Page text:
38 On 31 March 2004 the Parliament, acting pursuant to Article 8 of Council Decision 1999/468/EC of 28 June 1999 laying down the procedures for the exercise of implementing powers conferred on the Commission (OJ 1999 L 184, p. 23), adopted a resolution setting out a number of reservations of a legal nature regarding the proposal which had been submitted to it. In particular, the Parliament considered that the draft decision on adequacy exceeded the powers conferred on the Commission by Article 25 of the Directive. It called for the conclusion of an appropriate international agreement respecting fundamental rights that would cover a number of points set out in detail in the resolution, and asked the Commission to submit a new draft decision to it. It also reserved the right to refer the matter to the Court for review of the legality of the projected international agreement and, in particular, of its compatibility with protection of the right to privacy.
39 On 21 April 2004 the Parliament, at the request of its President, approved a recommendation from the Committee on Legal Affairs and the Internal Market that, in accordance with Article 300(6) EC, an Opinion be obtained from the Court on the compatibility of the agreement envisaged with the Treaty. That procedure was initiated on that very day.
40 The Parliament also decided, on the same day, to refer to committee the report on the proposal for a Council decision, thus implicitly rejecting, at that stage, the Council’s request of 25 March 2004 for urgent consideration of the proposal.
41 On 28 April 2004 the Council, acting on the basis of the first subparagraph of Article 300(3) EC, sent a letter to the Parliament asking it to deliver its opinion on the proposal for a decision relating to the conclusion of the Agreement by 5 May 2004. To justify the urgency of that request, the Council restated the reasons set out in its letter of 25 March 2004.
42 After taking note of the continuing lack of all the language versions of the proposal for a Council decision, on 4 May 2004 the Parliament rejected the Council’s request to it of 28 April for urgent consideration of that proposal.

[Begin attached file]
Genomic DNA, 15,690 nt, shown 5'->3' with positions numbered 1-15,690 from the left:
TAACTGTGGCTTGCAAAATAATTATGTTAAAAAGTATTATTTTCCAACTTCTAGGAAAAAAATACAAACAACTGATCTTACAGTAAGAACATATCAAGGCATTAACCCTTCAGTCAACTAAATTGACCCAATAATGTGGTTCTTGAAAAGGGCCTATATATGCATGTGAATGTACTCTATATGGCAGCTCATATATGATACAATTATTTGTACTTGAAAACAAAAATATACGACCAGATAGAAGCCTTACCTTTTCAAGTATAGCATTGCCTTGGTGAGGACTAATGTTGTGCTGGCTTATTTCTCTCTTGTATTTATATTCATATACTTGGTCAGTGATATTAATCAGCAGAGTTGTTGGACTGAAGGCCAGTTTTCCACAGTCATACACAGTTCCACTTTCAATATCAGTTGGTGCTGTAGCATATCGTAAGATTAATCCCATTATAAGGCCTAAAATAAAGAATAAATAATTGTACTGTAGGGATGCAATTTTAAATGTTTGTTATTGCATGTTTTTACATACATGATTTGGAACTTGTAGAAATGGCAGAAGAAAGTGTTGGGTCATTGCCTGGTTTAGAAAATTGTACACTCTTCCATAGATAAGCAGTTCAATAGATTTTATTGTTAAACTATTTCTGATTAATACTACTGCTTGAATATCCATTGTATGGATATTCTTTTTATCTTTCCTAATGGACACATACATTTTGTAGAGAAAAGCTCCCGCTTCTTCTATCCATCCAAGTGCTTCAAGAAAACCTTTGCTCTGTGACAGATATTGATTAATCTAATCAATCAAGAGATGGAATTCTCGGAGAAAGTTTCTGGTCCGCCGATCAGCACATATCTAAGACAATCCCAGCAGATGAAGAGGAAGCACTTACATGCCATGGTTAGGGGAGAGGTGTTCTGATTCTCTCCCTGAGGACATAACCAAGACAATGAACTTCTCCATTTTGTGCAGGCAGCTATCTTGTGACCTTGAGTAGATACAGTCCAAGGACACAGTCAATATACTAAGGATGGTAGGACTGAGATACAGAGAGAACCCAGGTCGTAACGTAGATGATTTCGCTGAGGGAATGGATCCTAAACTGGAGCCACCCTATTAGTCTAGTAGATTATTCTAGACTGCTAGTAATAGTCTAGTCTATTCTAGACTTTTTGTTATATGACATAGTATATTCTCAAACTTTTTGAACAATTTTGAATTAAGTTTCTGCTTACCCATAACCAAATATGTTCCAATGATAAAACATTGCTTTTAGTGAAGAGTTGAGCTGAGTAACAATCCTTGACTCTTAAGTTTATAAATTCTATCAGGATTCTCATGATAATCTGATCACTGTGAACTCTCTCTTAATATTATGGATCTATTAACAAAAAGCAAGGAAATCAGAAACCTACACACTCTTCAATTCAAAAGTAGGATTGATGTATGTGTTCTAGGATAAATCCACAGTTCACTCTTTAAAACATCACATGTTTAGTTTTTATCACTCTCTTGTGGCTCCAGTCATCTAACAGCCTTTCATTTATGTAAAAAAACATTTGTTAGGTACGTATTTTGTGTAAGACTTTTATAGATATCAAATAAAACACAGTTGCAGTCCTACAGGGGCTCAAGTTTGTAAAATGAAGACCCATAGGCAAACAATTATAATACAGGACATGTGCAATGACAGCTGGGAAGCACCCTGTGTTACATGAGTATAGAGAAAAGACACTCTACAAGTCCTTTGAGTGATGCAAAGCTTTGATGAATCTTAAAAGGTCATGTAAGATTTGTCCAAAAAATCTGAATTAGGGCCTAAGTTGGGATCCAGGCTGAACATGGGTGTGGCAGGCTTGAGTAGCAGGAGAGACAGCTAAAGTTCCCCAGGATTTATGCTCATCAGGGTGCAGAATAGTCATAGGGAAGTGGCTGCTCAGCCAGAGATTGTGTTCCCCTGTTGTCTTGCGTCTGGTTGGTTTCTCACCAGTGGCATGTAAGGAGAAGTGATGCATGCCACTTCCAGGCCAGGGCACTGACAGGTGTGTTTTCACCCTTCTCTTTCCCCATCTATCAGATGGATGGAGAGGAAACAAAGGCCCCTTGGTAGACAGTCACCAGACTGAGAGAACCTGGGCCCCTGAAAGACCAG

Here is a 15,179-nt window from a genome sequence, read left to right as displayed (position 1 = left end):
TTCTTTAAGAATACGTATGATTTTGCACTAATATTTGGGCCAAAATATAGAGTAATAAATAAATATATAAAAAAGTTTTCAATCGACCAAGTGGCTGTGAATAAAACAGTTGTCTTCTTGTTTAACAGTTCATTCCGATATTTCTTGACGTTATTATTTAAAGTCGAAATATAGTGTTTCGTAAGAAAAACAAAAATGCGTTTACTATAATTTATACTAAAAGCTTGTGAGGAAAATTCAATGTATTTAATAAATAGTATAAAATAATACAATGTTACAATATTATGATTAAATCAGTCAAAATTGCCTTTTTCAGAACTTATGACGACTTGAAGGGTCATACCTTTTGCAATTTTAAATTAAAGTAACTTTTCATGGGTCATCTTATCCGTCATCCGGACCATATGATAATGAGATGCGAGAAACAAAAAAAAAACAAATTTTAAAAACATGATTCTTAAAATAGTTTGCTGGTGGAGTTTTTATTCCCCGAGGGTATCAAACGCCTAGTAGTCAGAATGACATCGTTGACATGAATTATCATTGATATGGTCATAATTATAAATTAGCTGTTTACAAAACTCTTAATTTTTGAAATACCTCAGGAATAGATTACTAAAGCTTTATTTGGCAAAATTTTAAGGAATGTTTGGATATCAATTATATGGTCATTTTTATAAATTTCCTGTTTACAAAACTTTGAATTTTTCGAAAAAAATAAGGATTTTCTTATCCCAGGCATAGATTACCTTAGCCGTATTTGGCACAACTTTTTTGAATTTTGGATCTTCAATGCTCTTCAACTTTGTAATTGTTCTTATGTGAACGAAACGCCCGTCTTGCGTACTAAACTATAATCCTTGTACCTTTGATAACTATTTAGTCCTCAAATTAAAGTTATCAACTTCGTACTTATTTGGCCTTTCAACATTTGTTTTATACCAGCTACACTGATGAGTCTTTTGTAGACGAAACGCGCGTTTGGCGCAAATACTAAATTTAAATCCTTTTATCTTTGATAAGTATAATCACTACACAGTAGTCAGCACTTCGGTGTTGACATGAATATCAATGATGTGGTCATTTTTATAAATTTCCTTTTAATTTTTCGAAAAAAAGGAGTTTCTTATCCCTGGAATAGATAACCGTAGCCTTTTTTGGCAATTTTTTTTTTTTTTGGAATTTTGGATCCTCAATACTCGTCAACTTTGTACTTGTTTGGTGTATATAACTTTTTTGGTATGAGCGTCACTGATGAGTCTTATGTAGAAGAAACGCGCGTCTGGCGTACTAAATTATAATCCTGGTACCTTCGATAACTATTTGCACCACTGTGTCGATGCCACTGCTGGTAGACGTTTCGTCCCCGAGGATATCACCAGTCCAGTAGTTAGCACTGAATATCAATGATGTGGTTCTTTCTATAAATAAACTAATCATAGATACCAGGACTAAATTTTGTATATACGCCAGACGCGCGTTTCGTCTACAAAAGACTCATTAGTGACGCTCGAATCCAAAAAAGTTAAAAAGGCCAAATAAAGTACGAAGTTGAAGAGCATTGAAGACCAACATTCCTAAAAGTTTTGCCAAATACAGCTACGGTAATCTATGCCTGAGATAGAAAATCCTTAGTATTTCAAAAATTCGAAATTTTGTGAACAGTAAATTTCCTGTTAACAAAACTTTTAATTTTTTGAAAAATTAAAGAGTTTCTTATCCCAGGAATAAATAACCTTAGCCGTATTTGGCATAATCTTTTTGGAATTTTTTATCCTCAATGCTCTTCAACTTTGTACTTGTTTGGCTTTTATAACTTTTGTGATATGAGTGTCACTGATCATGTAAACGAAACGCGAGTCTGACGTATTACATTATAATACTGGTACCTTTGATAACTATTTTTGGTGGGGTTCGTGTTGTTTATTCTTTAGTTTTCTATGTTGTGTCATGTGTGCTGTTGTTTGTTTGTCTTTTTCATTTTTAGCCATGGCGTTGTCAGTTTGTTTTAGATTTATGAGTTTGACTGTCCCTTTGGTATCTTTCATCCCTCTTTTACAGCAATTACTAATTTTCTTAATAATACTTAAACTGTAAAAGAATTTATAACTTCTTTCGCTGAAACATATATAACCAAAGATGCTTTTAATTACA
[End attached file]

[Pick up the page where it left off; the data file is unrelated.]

43 On 14 May 2004 the Commission adopted the decision on adequacy, which is the subject of Case C-318/04. On 17 May 2004 the Council adopted Decision 2004/496, which is the subject of Case C-317/04.
44 By letter of 4 June 2004, the Presidency-in-Office of the Council informed the Parliament that Decision 2004/496 took into account the fight against terrorism – a priority of the Union – but also the need to address the uncertain legal situation of air carriers as well as their financial interests.
45 By letter of 9 July 2004, the Parliament informed the Court of the withdrawal of its request for an Opinion, which had been registered under No 1/04.
46 In Case C-317/04, the Commission and the United Kingdom of Great Britain and Northern Ireland were granted leave to intervene in support of the form of order sought by the Council, by orders of the President of the Court of 18 November 2004 and 18 January 2005.
47 In Case C-318/04, the United Kingdom was granted leave to intervene in support of the form of order sought by the Commission, by order of the President of the Court of 17 December 2004.
48 By orders of the Court of 17 March 2005, the European Data Protection Supervisor was granted leave to intervene in support of the form of order sought by the Parliament in both cases.
49 Given the connection, confirmed at the hearing, between the cases, it is appropriate to join them under Article 43 of the Rules of Procedure for the purposes of the judgment.
The application in Case C-318/04
50 The Parliament advances four pleas for annulment, alleging, respectively, ultravires action, breach of the fundamental principles of the Directive, breach of fundamental rights and breach of the principle of proportionality.
The first limb of the first plea: breach of the first indent of Article 3(2) of the Directive
Arguments of the parties